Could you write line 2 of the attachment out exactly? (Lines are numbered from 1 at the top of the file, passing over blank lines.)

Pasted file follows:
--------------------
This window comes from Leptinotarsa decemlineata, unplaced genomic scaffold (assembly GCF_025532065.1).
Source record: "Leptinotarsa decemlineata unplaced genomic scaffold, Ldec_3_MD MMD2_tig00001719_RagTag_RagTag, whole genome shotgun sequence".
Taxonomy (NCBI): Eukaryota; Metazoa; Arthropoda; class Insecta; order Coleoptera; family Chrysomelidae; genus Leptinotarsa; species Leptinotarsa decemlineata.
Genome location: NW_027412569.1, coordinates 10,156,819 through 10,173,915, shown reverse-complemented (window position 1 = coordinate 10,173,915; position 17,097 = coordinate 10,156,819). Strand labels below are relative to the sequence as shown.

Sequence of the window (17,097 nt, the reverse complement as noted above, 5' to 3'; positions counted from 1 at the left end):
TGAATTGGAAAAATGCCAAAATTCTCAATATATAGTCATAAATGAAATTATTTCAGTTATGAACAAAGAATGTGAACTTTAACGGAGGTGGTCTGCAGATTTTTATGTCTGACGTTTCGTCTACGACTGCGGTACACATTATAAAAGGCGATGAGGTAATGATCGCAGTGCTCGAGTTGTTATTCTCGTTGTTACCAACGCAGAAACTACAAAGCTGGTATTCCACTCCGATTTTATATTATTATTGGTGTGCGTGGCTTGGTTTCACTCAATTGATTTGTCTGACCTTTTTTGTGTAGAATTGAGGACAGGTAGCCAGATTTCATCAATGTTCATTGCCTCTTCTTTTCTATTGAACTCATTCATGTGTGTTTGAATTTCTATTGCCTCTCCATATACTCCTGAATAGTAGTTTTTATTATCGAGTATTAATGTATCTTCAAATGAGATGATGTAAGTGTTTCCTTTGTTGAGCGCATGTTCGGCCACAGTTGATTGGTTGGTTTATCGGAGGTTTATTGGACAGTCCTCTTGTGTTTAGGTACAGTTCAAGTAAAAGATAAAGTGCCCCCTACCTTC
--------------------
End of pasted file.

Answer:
Source record: "Leptinotarsa decemlineata unplaced genomic scaffold, Ldec_3_MD MMD2_tig00001719_RagTag_RagTag, whole genome shotgun sequence".